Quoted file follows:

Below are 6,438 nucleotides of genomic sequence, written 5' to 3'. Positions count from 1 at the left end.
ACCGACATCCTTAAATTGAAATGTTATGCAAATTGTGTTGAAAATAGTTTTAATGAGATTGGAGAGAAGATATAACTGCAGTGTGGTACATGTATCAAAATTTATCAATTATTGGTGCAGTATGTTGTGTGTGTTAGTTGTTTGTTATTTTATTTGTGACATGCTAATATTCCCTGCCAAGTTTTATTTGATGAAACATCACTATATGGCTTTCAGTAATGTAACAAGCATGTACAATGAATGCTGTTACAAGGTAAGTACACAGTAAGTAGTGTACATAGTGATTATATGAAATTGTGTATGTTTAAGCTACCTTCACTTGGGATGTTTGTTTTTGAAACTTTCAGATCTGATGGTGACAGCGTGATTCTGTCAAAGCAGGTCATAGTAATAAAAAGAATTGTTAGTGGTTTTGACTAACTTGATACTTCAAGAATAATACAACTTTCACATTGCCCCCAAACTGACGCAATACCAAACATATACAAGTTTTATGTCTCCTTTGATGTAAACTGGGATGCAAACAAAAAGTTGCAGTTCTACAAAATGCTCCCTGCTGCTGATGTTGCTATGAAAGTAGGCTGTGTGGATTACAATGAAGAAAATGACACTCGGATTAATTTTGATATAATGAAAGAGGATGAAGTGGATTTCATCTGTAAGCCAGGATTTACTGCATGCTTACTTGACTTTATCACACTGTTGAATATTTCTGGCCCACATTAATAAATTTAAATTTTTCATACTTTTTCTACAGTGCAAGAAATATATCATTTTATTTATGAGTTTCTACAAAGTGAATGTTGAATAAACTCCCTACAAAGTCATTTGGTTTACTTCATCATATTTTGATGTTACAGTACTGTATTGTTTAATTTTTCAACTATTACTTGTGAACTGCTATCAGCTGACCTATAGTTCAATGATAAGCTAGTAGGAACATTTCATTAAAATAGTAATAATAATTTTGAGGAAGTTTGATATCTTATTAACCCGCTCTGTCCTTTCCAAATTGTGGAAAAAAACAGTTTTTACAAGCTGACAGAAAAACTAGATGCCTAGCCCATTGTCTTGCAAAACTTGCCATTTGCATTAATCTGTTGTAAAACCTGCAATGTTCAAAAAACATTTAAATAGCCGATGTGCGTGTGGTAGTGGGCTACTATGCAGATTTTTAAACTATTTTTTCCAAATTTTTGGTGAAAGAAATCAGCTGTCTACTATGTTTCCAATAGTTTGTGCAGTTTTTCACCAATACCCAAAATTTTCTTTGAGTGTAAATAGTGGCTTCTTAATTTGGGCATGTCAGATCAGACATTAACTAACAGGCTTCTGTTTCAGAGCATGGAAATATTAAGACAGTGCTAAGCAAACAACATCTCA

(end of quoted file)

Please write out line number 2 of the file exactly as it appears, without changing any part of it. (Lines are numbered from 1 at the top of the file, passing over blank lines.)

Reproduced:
ACCGACATCCTTAAATTGAAATGTTATGCAAATTGTGTTGAAAATAGTTTTAATGAGATTGGAGAGAAGATATAACTGCAGTGTGGTACATGTATCAAAATTTATCAATTATTGGTGCAGTATGTTGTGTGTGTTAGTTGTTTGTTATTTTATTTGTGACATGCTAATATTCCCTGCCAAGTTTTATTTGATGAAACATCACTATATGGCTTTCAGTAATGTAACAAGCATGTACAATGAATGCTGTTACAAGGTAAGTACACAGTAAGTAGTGTACATAGTGATTATATGAAATTGTGTATGTTTAAGCTACCTTCACTTGGGATGTTTGTTTTTGAAACTTTCAGATCTGATGGTGACAGCGTGATTCTGTCAAAGCAGGTCATAGTAATAAAAAGAATTGTTAGTGGTTTTGACTAACTTGATACTTCAAGAATAATACAACTTTCACATTGCCCCCAAACTGACGCAATACCAAACATATACAAGTTTTATGTCTCCTTTGATGTAAACTGGGATGCAAACAAAAAGTTGCAGTTCTACAAAATGCTCCCTGCTGCTGATGTTGCTATGAAAGTAGGCTGTGTGGATTACAATGAAGAAAATGACACTCGGATTAATTTTGATATAATGAAAGAGGATGAAGTGGATTTCATCTGTAAGCCAGGATTTACTGCATGCTTACTTGACTTTATCACACTGTTGAATATTTCTGGCCCACATTAATAAATTTAAATTTTTCATACTTTTTCTACAGTGCAAGAAATATATCATTTTATTTATGAGTTTCTACAAAGTGAATGTTGAATAAACTCCCTACAAAGTCATTTGGTTTACTTCATCATATTTTGATGTTACAGTACTGTATTGTTTAATTTTTCAACTATTACTTGTGAACTGCTATCAGCTGACCTATAGTTCAATGATAAGCTAGTAGGAACATTTCATTAAAATAGTAATAATAATTTTGAGGAAGTTTGATATCTTATTAACCCGCTCTGTCCTTTCCAAATTGTGGAAAAAAACAGTTTTTACAAGCTGACAGAAAAACTAGATGCCTAGCCCATTGTCTTGCAAAACTTGCCATTTGCATTAATCTGTTGTAAAACCTGCAATGTTCAAAAAACATTTAAATAGCCGATGTGCGTGTGGTAGTGGGCTACTATGCAGATTTTTAAACTATTTTTTCCAAATTTTTGGTGAAAGAAATCAGCTGTCTACTATGTTTCCAATAGTTTGTGCAGTTTTTCACCAATACCCAAAATTTTCTTTGAGTGTAAATAGTGGCTTCTTAATTTGGGCATGTCAGATCAGACATTAACTAACAGGCTTCTGTTTCAGAGCATGGAAATATTAAGACAGTGCTAAGCAAACAACATCTCA